CURRENT MARITIME ISSUES/CONFLICT IN ASIA PACIFIC REGION
This research paper outlines and discusses the major maritime issues and potential armed conflicts in the Asia Pacific region, their implications and the outlook for regional peace and security, with particular relevance to ASEAN nations. The ASEAN nations now include Brunei, Indonesia, Malaysia, Philippines, Singapore, Thailand and Vietnam.
1. Arms Race and Growth in Chinese Naval Power
The Asia Pacific region is one of the most heavily armed regions of the world. The United States is the world's leading military superpower. China (the PRC) has had nuclear weapons since the 1960s and the largest army in the world. Japan could easily become a nuclear power and its Self-Defense forces, particularly its air force and navy, are formidable. The military presence of the Russians in the region has considerably receded since 1990, but they are a major source of high technology weaponry for the PRC. North Korea has a heavily armed standing army of over one million and is an incipient nuclear power. South Korea has strong conventional forces. Taiwan has been arming in self-defense as have the smaller ASEAN nations.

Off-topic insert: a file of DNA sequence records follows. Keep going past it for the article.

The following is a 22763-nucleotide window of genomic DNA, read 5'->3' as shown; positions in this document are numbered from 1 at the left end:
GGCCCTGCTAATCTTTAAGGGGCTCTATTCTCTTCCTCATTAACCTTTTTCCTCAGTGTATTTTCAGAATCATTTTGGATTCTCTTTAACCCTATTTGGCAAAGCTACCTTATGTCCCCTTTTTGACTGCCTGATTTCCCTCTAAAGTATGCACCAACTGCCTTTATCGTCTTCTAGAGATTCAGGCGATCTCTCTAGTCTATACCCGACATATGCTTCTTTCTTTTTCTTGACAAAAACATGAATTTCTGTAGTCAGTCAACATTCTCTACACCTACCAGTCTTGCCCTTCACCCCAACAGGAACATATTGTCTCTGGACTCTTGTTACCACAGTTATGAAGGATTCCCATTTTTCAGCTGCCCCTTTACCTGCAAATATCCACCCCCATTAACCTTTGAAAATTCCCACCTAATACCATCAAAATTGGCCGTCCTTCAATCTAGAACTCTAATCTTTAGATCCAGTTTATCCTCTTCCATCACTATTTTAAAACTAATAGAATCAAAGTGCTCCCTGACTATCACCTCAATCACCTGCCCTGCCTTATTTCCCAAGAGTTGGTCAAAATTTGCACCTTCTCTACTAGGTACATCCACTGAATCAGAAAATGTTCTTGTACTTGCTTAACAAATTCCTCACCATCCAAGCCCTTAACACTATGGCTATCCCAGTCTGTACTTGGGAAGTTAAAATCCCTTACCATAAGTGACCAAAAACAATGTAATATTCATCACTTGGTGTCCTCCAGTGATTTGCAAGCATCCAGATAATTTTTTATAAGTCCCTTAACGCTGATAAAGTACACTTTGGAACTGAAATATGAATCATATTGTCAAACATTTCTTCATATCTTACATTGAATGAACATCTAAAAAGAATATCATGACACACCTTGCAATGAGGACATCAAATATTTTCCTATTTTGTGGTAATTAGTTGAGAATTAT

As they pursued the modernization of the Chinese economy and its opening to Western trade and technology, Chinese leaders under Deng Xiaoping and his successors reduced the size of the Peoples' Liberation Army (PLA) from five million men in 1980 to roughly 2.9 million today (Bracken, 1999, December, p. 418). The PLA has been largely preoccupied with maintaining internal order, but its influence within the government is still very strong. Since the mid-1980s, as China's economy has expanded so have expenditures on the PLA, the rate of increase which Bernstein and Munro (1997) estimated was about 160 percent between 1986 and 1994 and 12.7 percent in 1996-1997 (pp. 70 and xviii). Most of that increase has been devoted to the modernization and expansion of nava...